International Response

The OAS made clear their disappointment with the resulting reforms from the National Assembly. OAS Secretary General Luis Almagro expressed “extreme concern” over the composition of the CSE and new electoral laws. He warned that Nicaragua was headed for “the worst possible election.”

Both the EU and the United States condemned the pre-election reforms. Washington, which has sanctions in place against many Ortega allies, is considering increasing its sanction regime through legislation proposed in in the U.S. Senate.

The Opposition

There are several groups in the country that seek to unify anti-Ortega sentiment into a single political force. In 2018, the Civic Alliance emerged as the main opposition group when it negotiated with the government in response to the protests. The alliance went on to found the Blue and White National Unity movement (UNAB) to bring together smaller opposition groups. In 2020, The Civic Alliance and the UNAB joined with three other political parties to form the National Coalition.

In late 2020, however, the Civic Alliance left the National Coalition and formed of a new group, the Citizen Alliance. The coalition experienced more internal turmoil when it had to suspend several parties for allegedly supporting the FSLN. The National Coalition also saw the party it was planning on using as its electoral vehicle, the Democratic Restoration Party (PRD), have its legal status revoked by the CSE in May after allegations that its leader violated internal party statutes.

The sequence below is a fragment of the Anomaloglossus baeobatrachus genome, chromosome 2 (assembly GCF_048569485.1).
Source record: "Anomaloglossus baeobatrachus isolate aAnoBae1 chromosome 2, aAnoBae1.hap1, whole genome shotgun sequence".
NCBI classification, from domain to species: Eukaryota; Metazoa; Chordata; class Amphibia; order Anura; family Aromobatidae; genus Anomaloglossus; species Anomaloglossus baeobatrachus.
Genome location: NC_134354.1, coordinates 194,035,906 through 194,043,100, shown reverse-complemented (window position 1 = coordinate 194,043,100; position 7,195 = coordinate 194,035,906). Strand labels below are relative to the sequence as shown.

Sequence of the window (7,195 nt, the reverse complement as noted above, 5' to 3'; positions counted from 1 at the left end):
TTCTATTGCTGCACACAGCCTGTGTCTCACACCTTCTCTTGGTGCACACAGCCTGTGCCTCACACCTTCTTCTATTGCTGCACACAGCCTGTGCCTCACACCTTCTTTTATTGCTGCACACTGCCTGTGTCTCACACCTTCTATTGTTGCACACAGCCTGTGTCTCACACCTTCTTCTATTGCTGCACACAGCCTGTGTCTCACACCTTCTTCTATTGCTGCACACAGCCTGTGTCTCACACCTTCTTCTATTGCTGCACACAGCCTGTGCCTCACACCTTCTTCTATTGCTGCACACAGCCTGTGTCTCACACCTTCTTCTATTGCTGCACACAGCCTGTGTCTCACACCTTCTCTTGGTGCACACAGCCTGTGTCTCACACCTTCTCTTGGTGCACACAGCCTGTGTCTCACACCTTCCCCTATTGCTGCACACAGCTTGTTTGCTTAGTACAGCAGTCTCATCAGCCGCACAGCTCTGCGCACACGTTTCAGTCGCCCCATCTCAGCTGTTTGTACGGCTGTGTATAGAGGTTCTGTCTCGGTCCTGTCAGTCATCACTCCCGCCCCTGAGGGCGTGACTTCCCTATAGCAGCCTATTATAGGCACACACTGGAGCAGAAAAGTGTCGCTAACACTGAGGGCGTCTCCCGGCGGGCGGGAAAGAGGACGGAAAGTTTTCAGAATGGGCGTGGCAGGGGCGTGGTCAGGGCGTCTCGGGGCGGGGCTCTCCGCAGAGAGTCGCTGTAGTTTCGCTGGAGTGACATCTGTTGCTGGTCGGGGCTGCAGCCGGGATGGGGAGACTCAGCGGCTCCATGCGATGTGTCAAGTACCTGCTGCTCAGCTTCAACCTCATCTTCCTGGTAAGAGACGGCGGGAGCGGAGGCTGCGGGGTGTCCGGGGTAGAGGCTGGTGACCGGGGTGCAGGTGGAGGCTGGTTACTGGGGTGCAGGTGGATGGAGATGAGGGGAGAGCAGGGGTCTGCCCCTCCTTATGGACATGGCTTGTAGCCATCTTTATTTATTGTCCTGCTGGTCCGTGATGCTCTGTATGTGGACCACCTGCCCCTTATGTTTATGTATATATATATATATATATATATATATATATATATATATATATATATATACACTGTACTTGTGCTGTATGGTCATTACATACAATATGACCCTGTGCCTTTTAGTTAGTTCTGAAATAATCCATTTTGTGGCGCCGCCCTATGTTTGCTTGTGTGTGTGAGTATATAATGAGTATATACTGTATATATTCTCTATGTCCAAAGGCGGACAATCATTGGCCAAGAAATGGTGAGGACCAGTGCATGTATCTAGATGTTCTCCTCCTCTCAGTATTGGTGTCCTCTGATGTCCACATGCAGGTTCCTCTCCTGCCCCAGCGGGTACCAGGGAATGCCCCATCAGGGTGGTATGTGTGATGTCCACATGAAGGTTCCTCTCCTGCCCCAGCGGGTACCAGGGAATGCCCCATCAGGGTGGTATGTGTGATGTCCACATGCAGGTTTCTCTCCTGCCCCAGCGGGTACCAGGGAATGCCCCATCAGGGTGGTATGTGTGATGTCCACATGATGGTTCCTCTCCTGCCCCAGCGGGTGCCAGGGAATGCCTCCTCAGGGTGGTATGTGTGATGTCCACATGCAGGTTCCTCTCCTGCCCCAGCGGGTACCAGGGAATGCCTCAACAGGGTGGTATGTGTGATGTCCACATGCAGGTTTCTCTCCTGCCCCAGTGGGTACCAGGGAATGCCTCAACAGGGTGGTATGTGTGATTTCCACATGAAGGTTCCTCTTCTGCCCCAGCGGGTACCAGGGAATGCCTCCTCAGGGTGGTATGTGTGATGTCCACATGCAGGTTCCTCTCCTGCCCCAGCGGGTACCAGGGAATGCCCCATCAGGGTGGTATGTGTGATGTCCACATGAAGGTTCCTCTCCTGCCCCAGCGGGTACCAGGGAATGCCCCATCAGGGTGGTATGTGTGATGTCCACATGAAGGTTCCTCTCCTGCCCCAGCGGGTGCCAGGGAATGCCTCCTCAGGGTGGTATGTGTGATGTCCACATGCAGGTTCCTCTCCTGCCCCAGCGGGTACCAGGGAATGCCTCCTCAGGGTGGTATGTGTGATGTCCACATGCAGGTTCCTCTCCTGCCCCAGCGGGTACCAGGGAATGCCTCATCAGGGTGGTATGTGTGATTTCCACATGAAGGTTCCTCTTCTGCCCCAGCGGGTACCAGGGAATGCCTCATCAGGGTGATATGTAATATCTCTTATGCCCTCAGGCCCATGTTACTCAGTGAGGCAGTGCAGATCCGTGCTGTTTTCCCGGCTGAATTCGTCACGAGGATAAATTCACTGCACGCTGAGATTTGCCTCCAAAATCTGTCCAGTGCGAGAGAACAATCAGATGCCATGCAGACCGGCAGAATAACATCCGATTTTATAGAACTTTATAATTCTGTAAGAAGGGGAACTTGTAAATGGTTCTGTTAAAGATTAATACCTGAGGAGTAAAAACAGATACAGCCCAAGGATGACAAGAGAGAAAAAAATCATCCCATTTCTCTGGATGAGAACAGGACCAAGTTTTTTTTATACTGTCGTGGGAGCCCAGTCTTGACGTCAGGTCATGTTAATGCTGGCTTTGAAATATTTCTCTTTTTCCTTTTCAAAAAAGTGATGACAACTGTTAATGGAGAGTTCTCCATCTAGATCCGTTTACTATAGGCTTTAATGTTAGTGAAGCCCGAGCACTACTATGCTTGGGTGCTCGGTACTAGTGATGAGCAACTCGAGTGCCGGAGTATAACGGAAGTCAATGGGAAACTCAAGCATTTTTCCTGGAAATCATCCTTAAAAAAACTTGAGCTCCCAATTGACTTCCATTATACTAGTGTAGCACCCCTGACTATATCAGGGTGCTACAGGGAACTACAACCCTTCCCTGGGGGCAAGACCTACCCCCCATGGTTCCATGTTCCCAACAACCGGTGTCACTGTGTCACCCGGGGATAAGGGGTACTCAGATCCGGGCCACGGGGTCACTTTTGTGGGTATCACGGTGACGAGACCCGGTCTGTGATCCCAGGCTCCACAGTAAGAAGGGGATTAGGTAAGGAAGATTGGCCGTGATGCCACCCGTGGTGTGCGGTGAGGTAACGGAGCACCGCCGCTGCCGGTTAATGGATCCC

Shortly after the CSE members’ appointment earlier on May 5, they set the deadline for electoral alliances for May 12, which was sooner than originally expected. This sent opposition groups scrambling to finalize partnerships. Questions, such as how coalition seats in the National Assembly would be divided, prevented any agreement from being reached. In the end, a group known as Citizens for Freedom will run independent of the National Coalition. Neither group has selected a presidential candidate yet, though there are 11 active opposition pre-candidates. Ortega will benefit from the split opposition, especially as Nicaragua’s president is elected in a single-round, plurality system with just 35 percent required to win. In 2006, for example, Ortega returned to the presidency with just 38 percent of the vote.

Already, the new electoral laws are affecting the opposition’s ability to operate. The Violeta Barrios de Chamorro Foundation for Reconciliation and Democracy, an organization named after the former opposition president and that promotes freedom of information, was forced to close after it refused to comply with the new Foreign Agents Law. Then on May 20, the police raided its offices, after alleging that Cristiana Chamorro, the foundation’s former head and a pre-candidate for president, committed money laundering. The police also raided the office of her brother, Carlos Fernando Chamorro, a well-known opposition journalist.